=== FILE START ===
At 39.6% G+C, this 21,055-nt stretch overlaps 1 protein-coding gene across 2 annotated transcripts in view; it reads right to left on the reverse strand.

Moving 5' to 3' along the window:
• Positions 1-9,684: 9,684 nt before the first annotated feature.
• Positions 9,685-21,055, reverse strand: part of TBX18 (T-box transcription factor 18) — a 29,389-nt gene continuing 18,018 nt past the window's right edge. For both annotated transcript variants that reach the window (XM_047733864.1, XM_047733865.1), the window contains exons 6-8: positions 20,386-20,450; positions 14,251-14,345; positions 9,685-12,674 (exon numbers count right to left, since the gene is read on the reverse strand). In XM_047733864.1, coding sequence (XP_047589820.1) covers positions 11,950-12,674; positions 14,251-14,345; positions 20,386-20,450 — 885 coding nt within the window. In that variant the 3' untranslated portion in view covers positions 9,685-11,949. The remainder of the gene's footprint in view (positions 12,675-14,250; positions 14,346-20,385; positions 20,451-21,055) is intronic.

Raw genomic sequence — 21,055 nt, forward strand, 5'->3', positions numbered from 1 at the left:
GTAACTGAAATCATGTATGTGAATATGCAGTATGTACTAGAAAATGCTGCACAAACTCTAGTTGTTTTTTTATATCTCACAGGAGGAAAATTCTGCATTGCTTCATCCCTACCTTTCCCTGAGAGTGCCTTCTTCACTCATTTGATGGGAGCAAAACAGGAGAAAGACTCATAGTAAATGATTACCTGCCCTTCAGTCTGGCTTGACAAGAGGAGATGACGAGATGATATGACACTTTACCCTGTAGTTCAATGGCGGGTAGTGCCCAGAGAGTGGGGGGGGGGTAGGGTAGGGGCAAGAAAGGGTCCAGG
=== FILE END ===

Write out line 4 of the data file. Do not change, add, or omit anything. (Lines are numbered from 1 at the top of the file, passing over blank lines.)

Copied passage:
• Positions 9,685-21,055, reverse strand: part of TBX18 (T-box transcription factor 18) — a 29,389-nt gene continuing 18,018 nt past the window's right edge. For both annotated transcript variants that reach the window (XM_047733864.1, XM_047733865.1), the window contains exons 6-8: positions 20,386-20,450; positions 14,251-14,345; positions 9,685-12,674 (exon numbers count right to left, since the gene is read on the reverse strand). In XM_047733864.1, coding sequence (XP_047589820.1) covers positions 11,950-12,674; positions 14,251-14,345; positions 20,386-20,450 — 885 coding nt within the window. In that variant the 3' untranslated portion in view covers positions 9,685-11,949. The remainder of the gene's footprint in view (positions 12,675-14,250; positions 14,346-20,385; positions 20,451-21,055) is intronic.